The case of a Tamil migrant whose refugee claim was denied reveals a key problem with Canada's new refugee law, his lawyer says.
The migrant, who can't be named for fear of reprisals against his young family in Sri Lanka, is now blocked from two key avenues of appeal.
At the Toronto construction site where he worked until recently, the migrant (who we'll call John), described how he's been affected by Canada's plan to deport him.
"I haven't been able to sleep well ever since I heard about this deportation business," he says.
John arrived in Vancouver aboard the MV Sun Sea in 2010. He spent three months aboard the ship crowded with nearly 500 migrants.
After spending six months in detention, he moved to Toronto, where he found steady contracting work and won the respect of his employer.
But last year, the Immigration and Refugee Board denied his claim.
The judge who heard his case agreed with the facts John presented: that he was tortured repeatedly by the Sri Lankan military before he escaped to Thailand, and that he was never a member of or associated with the Liberation Tigers of Tamil Eelam, which Canada views as a terrorist group.
But the judge disagreed with John's belief that if he goes home, he will be tortured once again, and his family could be the target of abuse or kidnapping.
John doesn't blame Canada for the decision, but he thinks the refugee board was ill-informed about the reality in Sri Lanka. "They don't realize what I am going to be going through when I land in Sri Lanka," he said through a translator.
"The thought about what is going to happen to me is what is killing me inside. I hope the Canadian authorities take a second look at what I'm going to be facing through means of this deportation order."
Under Canada's new refugee law, John now has to wait a full year before he can appeal to the Canada Border Services Agency for a pre-removal risk assessment, or to the immigration department on humanitarian and compassionate grounds. One year is enough time for the government to deport him.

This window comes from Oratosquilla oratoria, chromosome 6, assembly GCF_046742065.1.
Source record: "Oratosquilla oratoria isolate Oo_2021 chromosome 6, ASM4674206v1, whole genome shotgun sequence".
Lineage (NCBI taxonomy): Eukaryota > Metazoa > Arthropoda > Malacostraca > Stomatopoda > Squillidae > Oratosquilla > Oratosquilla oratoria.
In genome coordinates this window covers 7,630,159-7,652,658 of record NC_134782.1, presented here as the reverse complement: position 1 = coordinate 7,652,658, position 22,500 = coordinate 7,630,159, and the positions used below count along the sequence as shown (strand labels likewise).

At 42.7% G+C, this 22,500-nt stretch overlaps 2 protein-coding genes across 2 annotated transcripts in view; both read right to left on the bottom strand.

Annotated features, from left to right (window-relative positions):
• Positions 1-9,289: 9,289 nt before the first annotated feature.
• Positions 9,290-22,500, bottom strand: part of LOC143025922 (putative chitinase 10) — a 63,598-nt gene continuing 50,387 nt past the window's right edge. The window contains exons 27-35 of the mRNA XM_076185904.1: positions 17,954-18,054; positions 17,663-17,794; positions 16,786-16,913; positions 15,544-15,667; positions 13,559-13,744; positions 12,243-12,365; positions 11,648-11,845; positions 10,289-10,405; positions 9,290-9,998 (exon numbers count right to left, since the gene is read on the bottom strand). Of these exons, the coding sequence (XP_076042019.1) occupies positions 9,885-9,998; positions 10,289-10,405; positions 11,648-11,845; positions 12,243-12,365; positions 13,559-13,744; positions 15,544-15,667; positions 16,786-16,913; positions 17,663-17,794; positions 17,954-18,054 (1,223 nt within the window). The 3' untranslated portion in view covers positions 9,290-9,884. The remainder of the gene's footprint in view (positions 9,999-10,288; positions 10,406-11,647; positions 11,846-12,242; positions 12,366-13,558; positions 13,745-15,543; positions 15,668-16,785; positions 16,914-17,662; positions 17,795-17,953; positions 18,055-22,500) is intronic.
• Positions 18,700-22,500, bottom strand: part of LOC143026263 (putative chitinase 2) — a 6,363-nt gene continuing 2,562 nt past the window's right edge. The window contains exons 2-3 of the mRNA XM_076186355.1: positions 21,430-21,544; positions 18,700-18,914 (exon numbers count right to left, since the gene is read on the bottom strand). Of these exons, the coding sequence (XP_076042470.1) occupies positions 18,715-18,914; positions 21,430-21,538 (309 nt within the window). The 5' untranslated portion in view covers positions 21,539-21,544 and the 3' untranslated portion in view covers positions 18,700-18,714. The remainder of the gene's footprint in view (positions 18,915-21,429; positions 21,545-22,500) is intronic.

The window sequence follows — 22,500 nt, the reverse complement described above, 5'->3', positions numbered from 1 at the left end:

"All of this is the result of the new law," says John's lawyer, Hadayt Nazami.
"If the new law hadn't been implemented this would not have happened. And John's case is only one of many that are in this particular situation. In countries like Sri Lanka, the political situation is volatile. Canada has recognized this, Canada has criticized Sri Lanka for its human rights record."
Nazami says that new evidence has come to light through human rights groups, the United Nations and even other countries like Britain and Australia, indicating that despite the Sri Lankan government's claim the war is over, torture and extra-judicial killings continue.
But those facts cannot be heard because John's avenues for appeal are now blocked.
'Judge shopping' tactics, lawyer says
Nazami had only one legal option left — to seek a stay of his deportation at the Federal Court, so he did that last fall. But just before the hearing, the government withdrew its deportation order.
"We knew who the judge was, in this instance and she had previously stopped similar deportations. That's when they cancelled the removal," he says.
The government then issued a second deportation order, and Nazami again went to court to seek a stay. The government again cancelled the deportation with no explanation.
Nazami says he suspects the government is waiting for a judge who is likely to reject the stay of removal.
"Whatever I say would be speculating, but the way it happens to be — cancelling after discovering the identity of the judge — appears to us to be judge-shopping."
The lawyer says the board granted refugee status to other Sun Sea passengers with cases nearly identical to John's.
The government has now issued a third deportation order for Feb. 13 and once again, John intends to appeal to the Federal Court.
John's employer, David Tinmouth, is upset by the way the case has been handled.
"I'm not sure why such energy is being spent by us to send this man back to Sri Lanka," Tinmouth says. "I have been working day in day out with him for a long time now and he just strikes me as somebody who wants to live an ordinary life, send his kids to school, have a peaceful life."
Still, Tinmouth says he's hopeful that cooler heads will prevail either at the border services agency or at the Federal Court. But he thinks Canada is going to get a black eye internationally for its removal of some checks and balances from the system.
"That is what human rights should be about, is the government going out of its way for ordinary people," he says.